Strangers have risen up against Me,
and the mighty have sought after My Soul.
Commentaries by Dom Guarenger
Commentary on the First Lesson
The passage from the prophet Osee tells us of the merciful designs of God in favor of His new people, the Gentiles, who were dead, and who, nevertheless, were to rise again in three days with Christ, whom they do not yet so much as know. Ephraim and Juda are to be treated otherwise; their material sacrifices have not been acceptable to God, Who loves mercy above every other gift, and rejects the offerings of those whose hearts are filled with bitterness.
Commentary on the First Tract
The Tract is taken from the canticle of the prophet Habacuc. It foretells the second coming of Christ, when He shall come in glory and majesty to judge them that have crucified Him.
Commentary on the Collect
The Church sums up, in the Collect, the prayers of her children. She reminds our Heavenly Father of His Justice towards Judas and His Mercy towards the good thief, and begs that every remnant of the old man may be removed from us, and we may rise again with our Lord Jesus Christ.
Commentary on the Second Lesson
The second lesson is taken from the Book of Exodus, and describes to us the ancient rite of the Pashal lamb, which was the figure of the reality that is given us today. It is to be a lamb without spot or blemish. Its blood has the power of preserving from death, those whose dwellings are sprinkled with it. It is not only to be immolated; it is to be the food of the wayfarer; and they who partake of it must stand while they eat, like unto men who have no time to lose during this passing life. Its immolation is the signal of the Pasch; the immolation of our Emmanuel, the Lamb of God, is the signal of our Pasch.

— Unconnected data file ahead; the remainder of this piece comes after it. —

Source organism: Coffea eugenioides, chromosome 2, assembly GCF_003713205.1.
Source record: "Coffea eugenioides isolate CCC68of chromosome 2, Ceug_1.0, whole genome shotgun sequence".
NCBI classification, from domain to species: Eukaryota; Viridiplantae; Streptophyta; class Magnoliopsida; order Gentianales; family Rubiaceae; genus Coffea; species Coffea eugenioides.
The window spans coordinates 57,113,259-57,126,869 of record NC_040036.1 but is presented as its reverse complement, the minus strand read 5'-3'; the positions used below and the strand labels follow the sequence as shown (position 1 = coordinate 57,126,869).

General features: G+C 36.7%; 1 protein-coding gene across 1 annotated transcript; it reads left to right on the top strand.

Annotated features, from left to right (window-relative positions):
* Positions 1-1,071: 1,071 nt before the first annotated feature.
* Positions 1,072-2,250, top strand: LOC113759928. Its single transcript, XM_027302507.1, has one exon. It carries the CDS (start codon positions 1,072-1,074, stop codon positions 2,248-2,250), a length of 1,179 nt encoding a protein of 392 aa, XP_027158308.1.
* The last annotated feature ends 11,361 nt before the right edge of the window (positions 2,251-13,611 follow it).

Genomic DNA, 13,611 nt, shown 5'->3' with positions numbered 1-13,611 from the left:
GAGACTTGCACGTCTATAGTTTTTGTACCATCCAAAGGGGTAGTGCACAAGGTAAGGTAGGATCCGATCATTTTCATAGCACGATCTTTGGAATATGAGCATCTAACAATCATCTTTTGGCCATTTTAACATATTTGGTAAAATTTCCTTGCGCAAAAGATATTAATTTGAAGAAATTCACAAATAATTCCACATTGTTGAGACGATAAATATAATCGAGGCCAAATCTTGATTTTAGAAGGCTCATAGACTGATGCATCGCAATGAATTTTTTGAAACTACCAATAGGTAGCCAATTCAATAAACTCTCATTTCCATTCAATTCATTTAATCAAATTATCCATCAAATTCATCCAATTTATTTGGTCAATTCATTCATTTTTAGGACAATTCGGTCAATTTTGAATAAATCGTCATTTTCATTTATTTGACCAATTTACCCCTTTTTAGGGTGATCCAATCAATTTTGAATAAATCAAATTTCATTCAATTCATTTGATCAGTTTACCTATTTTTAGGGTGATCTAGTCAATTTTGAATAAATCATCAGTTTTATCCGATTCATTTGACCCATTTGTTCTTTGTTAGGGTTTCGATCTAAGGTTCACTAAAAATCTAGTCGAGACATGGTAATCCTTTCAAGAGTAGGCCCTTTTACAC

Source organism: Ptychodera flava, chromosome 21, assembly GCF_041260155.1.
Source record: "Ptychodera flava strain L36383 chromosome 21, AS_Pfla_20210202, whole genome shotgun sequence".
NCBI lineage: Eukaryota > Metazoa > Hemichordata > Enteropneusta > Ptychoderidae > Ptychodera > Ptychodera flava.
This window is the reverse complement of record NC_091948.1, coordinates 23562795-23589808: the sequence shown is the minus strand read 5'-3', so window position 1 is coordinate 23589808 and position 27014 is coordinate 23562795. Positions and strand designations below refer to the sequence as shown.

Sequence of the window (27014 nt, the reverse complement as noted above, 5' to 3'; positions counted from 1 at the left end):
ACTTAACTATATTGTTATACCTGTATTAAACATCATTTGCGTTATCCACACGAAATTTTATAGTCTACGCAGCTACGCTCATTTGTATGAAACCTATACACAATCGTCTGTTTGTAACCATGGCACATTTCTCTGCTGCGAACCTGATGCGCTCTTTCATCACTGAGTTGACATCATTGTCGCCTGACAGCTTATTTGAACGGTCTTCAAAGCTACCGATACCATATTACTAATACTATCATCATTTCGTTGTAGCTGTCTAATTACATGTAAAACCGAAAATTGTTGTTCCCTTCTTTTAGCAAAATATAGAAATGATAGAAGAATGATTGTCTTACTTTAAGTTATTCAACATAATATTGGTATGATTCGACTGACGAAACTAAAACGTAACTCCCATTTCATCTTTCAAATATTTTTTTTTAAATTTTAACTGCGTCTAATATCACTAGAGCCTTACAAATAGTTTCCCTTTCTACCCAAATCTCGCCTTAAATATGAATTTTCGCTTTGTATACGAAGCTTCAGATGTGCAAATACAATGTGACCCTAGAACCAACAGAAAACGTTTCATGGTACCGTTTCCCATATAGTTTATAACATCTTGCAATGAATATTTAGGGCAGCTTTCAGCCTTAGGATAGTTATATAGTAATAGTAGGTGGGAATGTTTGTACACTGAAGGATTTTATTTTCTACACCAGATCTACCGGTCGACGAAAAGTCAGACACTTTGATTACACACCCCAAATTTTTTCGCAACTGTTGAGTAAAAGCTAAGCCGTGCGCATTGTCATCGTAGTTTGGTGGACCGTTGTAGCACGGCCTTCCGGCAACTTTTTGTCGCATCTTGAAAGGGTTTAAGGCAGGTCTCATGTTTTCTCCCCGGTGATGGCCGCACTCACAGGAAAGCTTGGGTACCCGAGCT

Commentary on the Second Tract
In this Tract, the Church represents our Redeemer (who has been betrayed into the hands of His enemies) praying to His Eternal Father.
Reading of the Passion of Our Lord Jesus Christ according to St. John
The Great Intercessions
Having thus described to us the Passion and Death of her Divine Spouse, the Church would follow the example set her, by this, the Mediator of the world. St. Paul tells us that Jesus, when dying on the Cross, offered up to His Eternal Father, for all mankind, prayers and supplications, with a strong cry and tears. (Heb. 5: 7) Therefore it is that, from the earliest ages, the Church has presented to the Divine Majesty, upon this day, a solemn formula of prayers, in which she intercedes for the necessities of the whole world. How truly is she the mother of all men, and the affectionate bride of Jesus! All, even the Jews, are included in this her intercession, which she makes, under the shadow of the Cross, to the Father of all ages.